Steve Gunn is a New York-based guitarist and songwriter. With a career spanning nearly fifteen years, Steve has produced volumes of critically acclaimed solo, duo, and ensemble recordings. His astounding solo albums, as well as his work with GHQ and longtime collaborating drummer John Truscinski, represent milestones of contemporary guitar-driven, forward music. A voracious schedule of international performances has cultivated a fervent fanbase for Gunn’s music throughout the world. These days you can find him playing with his band as well as sometimes serving as guitarist in fellow Philadelphia-bred troubadour Kurt Vile’s band the Violators.
Mining the catalogs of Basho, Bull, Chapman, and Sharrock, among other titans of stringed-things and record-session royalty, Steve has steadily processed these inspirations into a singular, virtuosic stream. Friendships and collaborations with Jack Rose, Tom Carter, Meg Baird, Mike Cooper, and Michael Chapman colored the disciplined evolution of the discursive, deconstructed blues sound, at once transcendent and methodical, that is now Gunn’s signature. Close listening reveals the influence of Delta and Piedmont country blues, ecstatic free jazz, and psych, as well as Gnawa and Carnatic music, on the continually unfolding compositions.
Gunn’s 2009 solo album for Three Lobed Records, Boerum Palace, demonstrated a fully realized power for songcraft; Steve started to sing more and developed a commanding vocal style equal to his guitar practice. His acclaimed instrumental duo recordings with Truscinski, Sand City (2010) and Ocean Parkway (2012), cemented his place among the top of his peers, both present and past. These documents display Gunn’s compositional penchant for charting musical travelogues that ramble through city and wilderness alike. Dispatches home are not merely descriptive but corporeal; the evocative, rhythmic power of his writing and phrasing carries the listener along bodily. Steve builds songs as exploratory vessels, opens them up for mechanical tinkering, and lives in them through ceaseless improvisatory permutations.
In 2013 Paradise of Bachelors released Time Off, his first album as leader of a trio including longtime friends John Truscinski on drums and Justin Tripp on bass, and a record on which Steve’s compelling singing features more prominently than ever before. The album features his oblique character sketches and story-songs about friends, acquaintances, and denizens of his Brooklyn neighborhood, using the trio band format to launch his compositions into new, luminous strata. This is Gunn at the top of his game, writing his most memorable tunes and lyrics, utterly unique but steeped in traditions both vernacular and avant-garde.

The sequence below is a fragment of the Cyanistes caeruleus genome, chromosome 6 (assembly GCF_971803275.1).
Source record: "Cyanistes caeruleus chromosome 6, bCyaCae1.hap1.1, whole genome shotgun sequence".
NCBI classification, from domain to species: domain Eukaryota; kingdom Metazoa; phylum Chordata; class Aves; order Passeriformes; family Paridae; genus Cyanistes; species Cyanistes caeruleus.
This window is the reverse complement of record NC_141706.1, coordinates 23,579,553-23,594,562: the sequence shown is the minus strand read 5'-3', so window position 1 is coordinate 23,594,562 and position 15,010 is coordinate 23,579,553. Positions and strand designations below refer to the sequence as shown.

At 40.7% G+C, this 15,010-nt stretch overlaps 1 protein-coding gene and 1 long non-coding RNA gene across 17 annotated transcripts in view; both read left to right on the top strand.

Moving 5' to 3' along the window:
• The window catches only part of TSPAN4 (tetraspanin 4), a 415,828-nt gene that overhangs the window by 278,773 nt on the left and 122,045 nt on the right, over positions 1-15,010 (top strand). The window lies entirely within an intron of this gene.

We were thrilled to release Gunn’s follow-up Way Out Weather on October 7, 2014. A heady and elliptical travelogue, Way Out Weather demonstrates a radical widescreen evolution, featuring a larger band and lighting out for lusher, more expansive, and impressionistic territories than Time Off. This is the virtuosic guitarist and songwriter’s career-defining statement to date, a self-assured masterpiece.
Having released one of 2014’s finest albums just a few months back, you might think Steve Gunn would rest on his laurels just a bit. But the singer-songwriter-guitarist is keeping very busy this year, with plenty of tour dates, a collaborative LP with Kurt Vile slated for summer and this fantastic, just-released session with avant-Appalachia masters, the Black Twig Pickers. Gunn and the Pickers go way back; multi-instrumentalist Nathan Bowles is in Gunn’s touring band and don’t miss Melodies For A Savage Fix, a duo effort with Mike Gangloff or this excellent (and free) digital release.
Seasonal Hire showcases the musicians’ easy familiarity. Even though Gunn gets separate billing, he’s very much a part of the ensemble here, adding to rusticosmic flow. “Trailways Ramble” ( a re-imagining of a tune that first appeared on Gunn’s Time Off LP) unfolds gorgeously, with guitar, banjo, harmonica, fiddle and jaw harp all blending into some kind of beguiling West Virginia raga. But the album’s real treasure is the side-long, 16-minute title track, an epic that sees the musician’s chasing the eternal drone into uncharted territories. You’ll want to follow them there.
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